Seen on July 2, 2015 @ National Arts Festival, Grahamstown.
The clocks ticks five, but the first sounds of Bokani Dyer Quintet make you feel as if it is way past midnight. Not that you feel sleepy, but get excited for an evening of wonderful jazz. Trompet and horn woe the public into jazz clubs of old, drums and double bass solidly provide the playing field for a Dyer to throw some magic out of his sleeves. Waiting falling is the first composition the Standard Bank Young Artist winner of 2011 presents tonight with an ease of South African vibrancy and Swiss precision embodied by Matthias Spillman (trumpet), Norbert Pfammatter (drums), Donat Fisch (sax) and Stephan Kurrman (bass). Vevuzela commences intimately at the piano and rumbles on sparring with all, steaming bass, quick and precise drumming and the hint of church music as if one joyous celebration is only fitting.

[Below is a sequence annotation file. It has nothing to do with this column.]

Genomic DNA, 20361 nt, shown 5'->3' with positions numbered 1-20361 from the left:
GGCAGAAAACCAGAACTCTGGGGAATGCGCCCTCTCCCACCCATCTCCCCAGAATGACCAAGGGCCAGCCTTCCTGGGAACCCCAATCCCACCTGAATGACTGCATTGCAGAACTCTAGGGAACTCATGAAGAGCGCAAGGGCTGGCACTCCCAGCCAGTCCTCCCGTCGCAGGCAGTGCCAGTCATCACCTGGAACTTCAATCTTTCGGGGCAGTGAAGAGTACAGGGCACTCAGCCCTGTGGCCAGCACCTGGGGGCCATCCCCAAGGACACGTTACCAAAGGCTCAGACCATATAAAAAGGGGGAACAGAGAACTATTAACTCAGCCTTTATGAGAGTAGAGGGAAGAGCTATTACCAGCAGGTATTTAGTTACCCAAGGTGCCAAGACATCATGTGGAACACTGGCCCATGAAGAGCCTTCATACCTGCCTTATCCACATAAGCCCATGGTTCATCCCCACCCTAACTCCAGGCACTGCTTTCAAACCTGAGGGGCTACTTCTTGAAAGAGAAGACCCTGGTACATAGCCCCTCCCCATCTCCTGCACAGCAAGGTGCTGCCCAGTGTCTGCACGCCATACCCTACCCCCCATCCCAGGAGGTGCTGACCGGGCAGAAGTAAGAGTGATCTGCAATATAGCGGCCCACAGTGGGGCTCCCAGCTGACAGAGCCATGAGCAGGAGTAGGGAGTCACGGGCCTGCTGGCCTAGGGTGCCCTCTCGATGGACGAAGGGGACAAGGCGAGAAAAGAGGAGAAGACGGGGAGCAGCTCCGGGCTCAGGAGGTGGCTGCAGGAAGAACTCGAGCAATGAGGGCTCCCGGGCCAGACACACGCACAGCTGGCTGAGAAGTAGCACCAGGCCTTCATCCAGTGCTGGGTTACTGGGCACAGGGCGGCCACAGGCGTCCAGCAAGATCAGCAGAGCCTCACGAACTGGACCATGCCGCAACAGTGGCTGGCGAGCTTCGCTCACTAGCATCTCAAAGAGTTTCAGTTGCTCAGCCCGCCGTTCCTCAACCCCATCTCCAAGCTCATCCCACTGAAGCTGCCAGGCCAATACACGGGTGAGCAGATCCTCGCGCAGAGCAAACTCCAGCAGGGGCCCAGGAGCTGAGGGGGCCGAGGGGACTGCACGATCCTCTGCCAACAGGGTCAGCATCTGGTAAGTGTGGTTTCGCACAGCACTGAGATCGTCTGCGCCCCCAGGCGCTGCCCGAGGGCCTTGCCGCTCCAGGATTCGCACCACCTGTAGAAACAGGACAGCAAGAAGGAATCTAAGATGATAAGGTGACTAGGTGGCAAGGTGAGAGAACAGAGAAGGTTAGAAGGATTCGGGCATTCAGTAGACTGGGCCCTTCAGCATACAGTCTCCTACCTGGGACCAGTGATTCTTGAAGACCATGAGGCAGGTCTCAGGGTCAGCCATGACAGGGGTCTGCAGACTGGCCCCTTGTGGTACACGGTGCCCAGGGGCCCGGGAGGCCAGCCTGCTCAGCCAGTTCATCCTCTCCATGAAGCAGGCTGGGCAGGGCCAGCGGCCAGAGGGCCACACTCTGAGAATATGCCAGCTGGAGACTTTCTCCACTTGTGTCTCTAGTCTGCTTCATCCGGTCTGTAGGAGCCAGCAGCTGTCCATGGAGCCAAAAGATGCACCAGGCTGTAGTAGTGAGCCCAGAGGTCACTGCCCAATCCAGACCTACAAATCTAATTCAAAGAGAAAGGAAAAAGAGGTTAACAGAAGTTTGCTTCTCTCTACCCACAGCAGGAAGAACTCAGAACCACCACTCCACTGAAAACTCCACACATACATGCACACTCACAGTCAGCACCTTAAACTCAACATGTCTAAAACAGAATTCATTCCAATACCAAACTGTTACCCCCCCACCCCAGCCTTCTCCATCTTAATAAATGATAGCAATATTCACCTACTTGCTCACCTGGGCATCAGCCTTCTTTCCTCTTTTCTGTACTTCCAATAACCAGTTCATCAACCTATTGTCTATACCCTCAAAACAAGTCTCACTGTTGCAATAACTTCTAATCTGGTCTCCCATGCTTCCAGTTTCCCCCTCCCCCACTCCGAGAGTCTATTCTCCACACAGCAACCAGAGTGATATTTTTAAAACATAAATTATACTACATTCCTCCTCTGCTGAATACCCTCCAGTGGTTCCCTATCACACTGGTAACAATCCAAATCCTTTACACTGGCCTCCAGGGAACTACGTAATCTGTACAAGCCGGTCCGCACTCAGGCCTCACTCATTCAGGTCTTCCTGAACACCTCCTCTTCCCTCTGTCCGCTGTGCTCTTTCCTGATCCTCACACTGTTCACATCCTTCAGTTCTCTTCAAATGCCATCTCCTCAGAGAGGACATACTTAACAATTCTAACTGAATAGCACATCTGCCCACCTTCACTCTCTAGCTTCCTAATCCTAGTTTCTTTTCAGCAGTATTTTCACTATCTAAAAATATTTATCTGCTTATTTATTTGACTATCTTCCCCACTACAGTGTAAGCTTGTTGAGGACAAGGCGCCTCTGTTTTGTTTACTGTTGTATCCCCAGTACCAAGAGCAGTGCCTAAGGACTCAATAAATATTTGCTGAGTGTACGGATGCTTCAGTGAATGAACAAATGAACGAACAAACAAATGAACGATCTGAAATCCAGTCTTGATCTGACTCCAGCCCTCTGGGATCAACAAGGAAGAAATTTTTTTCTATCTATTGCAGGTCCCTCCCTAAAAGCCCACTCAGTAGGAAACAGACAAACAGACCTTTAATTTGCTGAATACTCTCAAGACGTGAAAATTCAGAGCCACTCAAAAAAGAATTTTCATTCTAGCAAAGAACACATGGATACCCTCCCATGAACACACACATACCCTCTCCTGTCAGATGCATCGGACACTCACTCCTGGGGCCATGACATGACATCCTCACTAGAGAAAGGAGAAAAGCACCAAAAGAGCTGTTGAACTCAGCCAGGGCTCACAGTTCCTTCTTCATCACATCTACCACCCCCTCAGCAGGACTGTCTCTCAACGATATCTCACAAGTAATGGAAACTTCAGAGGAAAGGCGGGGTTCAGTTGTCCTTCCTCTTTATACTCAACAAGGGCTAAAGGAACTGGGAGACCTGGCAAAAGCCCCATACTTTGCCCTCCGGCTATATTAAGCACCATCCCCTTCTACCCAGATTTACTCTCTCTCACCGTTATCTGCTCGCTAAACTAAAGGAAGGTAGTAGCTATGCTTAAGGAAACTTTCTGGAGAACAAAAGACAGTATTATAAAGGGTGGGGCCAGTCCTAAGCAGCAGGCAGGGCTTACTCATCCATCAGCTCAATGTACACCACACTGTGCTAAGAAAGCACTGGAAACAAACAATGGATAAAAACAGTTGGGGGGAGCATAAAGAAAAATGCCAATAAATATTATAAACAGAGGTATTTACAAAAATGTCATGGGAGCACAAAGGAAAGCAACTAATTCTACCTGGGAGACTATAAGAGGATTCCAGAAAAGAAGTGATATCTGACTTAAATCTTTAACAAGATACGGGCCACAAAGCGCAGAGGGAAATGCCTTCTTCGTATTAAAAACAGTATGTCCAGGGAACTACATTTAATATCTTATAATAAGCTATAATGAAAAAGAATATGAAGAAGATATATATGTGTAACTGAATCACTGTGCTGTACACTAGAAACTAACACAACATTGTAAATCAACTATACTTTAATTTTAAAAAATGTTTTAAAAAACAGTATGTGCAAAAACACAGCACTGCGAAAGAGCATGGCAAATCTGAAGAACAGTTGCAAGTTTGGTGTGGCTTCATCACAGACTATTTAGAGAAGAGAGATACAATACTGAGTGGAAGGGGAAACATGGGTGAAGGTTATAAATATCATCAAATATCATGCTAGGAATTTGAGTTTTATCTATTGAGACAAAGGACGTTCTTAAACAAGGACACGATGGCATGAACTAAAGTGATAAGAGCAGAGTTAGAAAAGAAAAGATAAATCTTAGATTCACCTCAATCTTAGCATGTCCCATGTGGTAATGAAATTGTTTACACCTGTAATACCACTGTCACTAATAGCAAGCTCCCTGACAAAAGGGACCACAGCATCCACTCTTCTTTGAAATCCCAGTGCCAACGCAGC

The precision come across in ultimately controlled drummed solos and the use of a hat to mute the trumpet. African Piano is an amazing piece where Dyer starts slowly and using contra rhythm gets the whole band in swing mood. An excellent example of what the young piano player is able to do: reminiscent, dreamy, upbeat and adding layer after layer to the already vibrant sound. MC and Fanfare conclude the set of the South African composer and ththe Swiss musicians he met on his residency at the Bird’s Eye Club in Basel. For once the Swiss do not remain neutral, but add colour and speak up all adding their voice to what Dyer wants to communicate. A celebration of longlasting harmony and new found freedom.